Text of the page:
T2108 fell to 32.4% on the day. While T2108 is close again to “oversold enough” conditions to warrant some T2108 buys, I am not triggering. I now strongly prefer a true oversold reading to do any fresh (aggressive) T2108 trades. The market’s internals just look too shaky to me to warrant anything more optimistic.
T2107, the percentage of stocks trading above their 200-day moving averages, really screams out alarm at this point. T2108 has not traded over 50% since late June, and the indicator is still trapped in a definitive downtrend since 2015’s high in April.
I still marvel that the S&P 500 can continue to perform so well even as such an important indicator demonstrates such consistent weakness. The Guggenheim S&P 500 Equal Weight ETF (RSP) is still showing hints of this weakness. RSP has trended down since May. So, the average stock is losing altitude even as the S&P 500 remains aloft.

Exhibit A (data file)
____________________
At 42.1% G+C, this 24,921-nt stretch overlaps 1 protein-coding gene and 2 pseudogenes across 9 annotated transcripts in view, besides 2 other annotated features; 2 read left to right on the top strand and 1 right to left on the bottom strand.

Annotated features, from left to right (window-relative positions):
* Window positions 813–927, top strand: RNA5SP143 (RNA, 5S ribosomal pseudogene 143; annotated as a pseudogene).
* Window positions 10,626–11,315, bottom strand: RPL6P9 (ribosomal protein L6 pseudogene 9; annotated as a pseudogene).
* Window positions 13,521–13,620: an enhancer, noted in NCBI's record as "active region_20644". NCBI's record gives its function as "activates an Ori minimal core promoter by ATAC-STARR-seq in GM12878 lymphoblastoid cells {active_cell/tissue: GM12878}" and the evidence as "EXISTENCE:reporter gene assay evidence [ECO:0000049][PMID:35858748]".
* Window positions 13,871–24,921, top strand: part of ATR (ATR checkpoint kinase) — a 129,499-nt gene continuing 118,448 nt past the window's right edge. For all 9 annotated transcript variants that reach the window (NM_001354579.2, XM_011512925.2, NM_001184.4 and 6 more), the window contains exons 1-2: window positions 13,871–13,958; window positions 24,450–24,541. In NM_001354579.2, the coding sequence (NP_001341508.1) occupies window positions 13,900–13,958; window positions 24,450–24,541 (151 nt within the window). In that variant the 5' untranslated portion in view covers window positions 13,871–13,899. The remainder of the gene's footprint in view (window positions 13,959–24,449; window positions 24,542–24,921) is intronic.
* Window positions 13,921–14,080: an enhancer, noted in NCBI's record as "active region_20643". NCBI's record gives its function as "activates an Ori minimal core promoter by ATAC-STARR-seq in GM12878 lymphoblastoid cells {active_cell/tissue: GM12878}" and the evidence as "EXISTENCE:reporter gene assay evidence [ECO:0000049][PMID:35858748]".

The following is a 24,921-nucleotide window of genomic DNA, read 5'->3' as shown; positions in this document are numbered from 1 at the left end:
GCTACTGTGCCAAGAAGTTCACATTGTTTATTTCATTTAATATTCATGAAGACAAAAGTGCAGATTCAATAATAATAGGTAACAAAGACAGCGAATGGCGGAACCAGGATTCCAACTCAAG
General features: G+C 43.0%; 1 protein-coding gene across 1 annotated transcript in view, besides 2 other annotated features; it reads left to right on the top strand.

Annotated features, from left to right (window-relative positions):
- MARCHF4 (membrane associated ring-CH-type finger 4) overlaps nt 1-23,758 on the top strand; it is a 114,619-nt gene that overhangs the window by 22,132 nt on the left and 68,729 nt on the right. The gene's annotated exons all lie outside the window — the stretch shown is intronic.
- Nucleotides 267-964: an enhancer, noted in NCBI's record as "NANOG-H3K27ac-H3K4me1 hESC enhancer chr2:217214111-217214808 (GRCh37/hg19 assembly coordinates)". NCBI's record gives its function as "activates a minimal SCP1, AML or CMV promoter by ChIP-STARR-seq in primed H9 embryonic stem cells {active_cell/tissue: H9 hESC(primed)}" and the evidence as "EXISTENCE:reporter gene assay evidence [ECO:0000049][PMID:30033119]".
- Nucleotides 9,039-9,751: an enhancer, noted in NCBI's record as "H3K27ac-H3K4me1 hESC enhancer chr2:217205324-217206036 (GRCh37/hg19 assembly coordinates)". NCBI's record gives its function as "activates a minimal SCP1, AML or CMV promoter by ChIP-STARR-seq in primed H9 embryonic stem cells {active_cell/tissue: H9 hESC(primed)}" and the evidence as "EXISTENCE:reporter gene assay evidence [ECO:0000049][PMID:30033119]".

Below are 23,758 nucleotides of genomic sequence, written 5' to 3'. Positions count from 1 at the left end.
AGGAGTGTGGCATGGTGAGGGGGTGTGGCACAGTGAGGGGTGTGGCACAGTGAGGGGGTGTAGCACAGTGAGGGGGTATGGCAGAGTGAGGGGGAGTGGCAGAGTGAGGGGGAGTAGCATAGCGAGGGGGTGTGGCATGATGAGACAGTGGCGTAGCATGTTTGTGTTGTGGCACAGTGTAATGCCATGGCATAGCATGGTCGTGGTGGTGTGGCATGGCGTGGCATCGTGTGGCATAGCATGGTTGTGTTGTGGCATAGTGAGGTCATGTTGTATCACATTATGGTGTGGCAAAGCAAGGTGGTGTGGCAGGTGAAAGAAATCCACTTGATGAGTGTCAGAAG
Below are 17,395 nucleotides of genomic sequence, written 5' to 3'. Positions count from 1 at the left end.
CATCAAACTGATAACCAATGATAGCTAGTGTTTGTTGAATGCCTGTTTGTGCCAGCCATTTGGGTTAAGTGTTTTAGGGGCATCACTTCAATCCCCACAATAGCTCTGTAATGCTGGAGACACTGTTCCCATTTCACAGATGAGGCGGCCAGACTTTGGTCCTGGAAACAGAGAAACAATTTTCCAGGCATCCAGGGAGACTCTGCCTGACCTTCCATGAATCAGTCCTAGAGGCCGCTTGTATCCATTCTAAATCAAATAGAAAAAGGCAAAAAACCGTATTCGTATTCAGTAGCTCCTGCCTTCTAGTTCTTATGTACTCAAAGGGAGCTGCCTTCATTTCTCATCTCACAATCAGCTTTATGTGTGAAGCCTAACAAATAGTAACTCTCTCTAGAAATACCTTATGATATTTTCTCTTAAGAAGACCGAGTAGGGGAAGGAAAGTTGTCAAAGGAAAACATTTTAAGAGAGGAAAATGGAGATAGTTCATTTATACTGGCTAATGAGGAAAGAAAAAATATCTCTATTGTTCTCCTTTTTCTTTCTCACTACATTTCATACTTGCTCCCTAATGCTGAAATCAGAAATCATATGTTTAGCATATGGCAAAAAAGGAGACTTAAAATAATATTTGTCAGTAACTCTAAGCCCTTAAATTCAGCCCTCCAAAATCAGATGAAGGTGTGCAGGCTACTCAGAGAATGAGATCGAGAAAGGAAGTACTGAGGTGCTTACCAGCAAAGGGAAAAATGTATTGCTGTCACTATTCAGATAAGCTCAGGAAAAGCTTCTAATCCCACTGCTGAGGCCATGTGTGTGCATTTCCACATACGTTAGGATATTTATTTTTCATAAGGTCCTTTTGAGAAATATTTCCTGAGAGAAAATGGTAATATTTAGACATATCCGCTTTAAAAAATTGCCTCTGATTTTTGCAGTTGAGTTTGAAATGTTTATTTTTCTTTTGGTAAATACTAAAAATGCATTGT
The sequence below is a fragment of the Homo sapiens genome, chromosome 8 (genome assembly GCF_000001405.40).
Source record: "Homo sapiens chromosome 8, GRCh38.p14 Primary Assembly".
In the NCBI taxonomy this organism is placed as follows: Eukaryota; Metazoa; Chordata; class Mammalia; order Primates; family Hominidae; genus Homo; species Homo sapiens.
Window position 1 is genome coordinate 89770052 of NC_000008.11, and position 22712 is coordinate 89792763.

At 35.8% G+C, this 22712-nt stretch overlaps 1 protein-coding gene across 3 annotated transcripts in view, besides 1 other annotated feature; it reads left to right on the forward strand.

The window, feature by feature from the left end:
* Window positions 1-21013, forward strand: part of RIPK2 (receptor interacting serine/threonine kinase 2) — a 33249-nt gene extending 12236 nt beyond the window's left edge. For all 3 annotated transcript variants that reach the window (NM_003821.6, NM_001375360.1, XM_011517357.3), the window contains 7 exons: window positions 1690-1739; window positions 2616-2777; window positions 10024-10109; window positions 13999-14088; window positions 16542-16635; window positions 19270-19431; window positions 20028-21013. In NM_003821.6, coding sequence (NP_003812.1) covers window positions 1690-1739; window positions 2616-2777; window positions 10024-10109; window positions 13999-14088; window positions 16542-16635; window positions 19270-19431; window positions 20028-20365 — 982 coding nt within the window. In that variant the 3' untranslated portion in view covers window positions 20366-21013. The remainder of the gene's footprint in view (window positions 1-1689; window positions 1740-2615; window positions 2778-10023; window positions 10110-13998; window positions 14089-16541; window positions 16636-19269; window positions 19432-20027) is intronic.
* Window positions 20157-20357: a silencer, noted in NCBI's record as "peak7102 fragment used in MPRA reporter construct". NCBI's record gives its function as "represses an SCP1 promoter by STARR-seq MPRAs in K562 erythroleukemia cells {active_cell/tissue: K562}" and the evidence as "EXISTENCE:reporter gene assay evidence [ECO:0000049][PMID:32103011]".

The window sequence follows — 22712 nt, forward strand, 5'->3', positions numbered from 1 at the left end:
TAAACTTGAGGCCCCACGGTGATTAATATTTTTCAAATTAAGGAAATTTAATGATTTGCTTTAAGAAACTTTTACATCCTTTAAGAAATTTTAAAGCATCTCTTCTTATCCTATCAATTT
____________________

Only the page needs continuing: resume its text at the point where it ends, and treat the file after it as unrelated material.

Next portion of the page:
So, it is natural to wonder…just how long can the S&P 500’s support continue to hold?
The volatility index (VIX) is still so low that buying insurance is a very attractive proposition. The VIX even DECLINED on Friday on a strong fade from its high at 14.58.
Homebuilders are one area of the market I still like a lot. I wrote about the extremely bullish earnings report from LGI Homes, Inc. (LGIH). Regional builder Century Communities Inc (CCS) also soared on a strong report (I will write about it soon). These stocks are leaders as overall homebuilders are just hanging in there.
Of the major builders that have my interest, I am watching KB Home (KBH) particularly closely right now from a technical standpoint. KBH produced a strong earnings report in mid-June. After a few days of additional gains, the stock has been mainly downhill ever since. Last week, the stock officially and completely reversed its post-earnings gains. With closes below the 200DMA to boot, KBH is now in a dangerzone. In the chart below, note how this reversal means that KBH’s downtrend from its 2013 peak remains in play.